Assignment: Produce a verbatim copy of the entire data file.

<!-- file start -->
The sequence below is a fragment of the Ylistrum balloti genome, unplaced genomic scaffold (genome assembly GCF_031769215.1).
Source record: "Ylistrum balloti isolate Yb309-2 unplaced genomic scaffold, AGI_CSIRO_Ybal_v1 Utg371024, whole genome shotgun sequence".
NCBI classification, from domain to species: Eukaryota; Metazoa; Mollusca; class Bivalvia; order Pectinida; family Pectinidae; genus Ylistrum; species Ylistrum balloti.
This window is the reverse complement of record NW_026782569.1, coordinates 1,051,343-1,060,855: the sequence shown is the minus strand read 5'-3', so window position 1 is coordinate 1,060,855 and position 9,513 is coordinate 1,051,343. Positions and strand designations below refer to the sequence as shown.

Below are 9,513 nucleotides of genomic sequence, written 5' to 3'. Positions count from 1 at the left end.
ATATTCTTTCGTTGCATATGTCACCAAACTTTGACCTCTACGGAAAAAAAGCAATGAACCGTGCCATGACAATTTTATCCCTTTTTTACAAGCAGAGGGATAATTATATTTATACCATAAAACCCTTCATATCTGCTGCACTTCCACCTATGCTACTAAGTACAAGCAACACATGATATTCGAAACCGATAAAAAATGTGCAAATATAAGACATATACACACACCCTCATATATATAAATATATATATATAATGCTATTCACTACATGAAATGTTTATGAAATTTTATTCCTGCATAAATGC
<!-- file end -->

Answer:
The sequence below is a fragment of the Ylistrum balloti genome, unplaced genomic scaffold (genome assembly GCF_031769215.1).
Source record: "Ylistrum balloti isolate Yb309-2 unplaced genomic scaffold, AGI_CSIRO_Ybal_v1 Utg371024, whole genome shotgun sequence".
NCBI classification, from domain to species: Eukaryota; Metazoa; Mollusca; class Bivalvia; order Pectinida; family Pectinidae; genus Ylistrum; species Ylistrum balloti.
This window is the reverse complement of record NW_026782569.1, coordinates 1,051,343-1,060,855: the sequence shown is the minus strand read 5'-3', so window position 1 is coordinate 1,060,855 and position 9,513 is coordinate 1,051,343. Positions and strand designations below refer to the sequence as shown.

Below are 9,513 nucleotides of genomic sequence, written 5' to 3'. Positions count from 1 at the left end.
ATATTCTTTCGTTGCATATGTCACCAAACTTTGACCTCTACGGAAAAAAAGCAATGAACCGTGCCATGACAATTTTATCCCTTTTTTACAAGCAGAGGGATAATTATATTTATACCATAAAACCCTTCATATCTGCTGCACTTCCACCTATGCTACTAAGTACAAGCAACACATGATATTCGAAACCGATAAAAAATGTGCAAATATAAGACATATACACACACCCTCATATATATAAATATATATATATAATGCTATTCACTACATGAAATGTTTATGAAATTTTATTCCTGCATAAATGC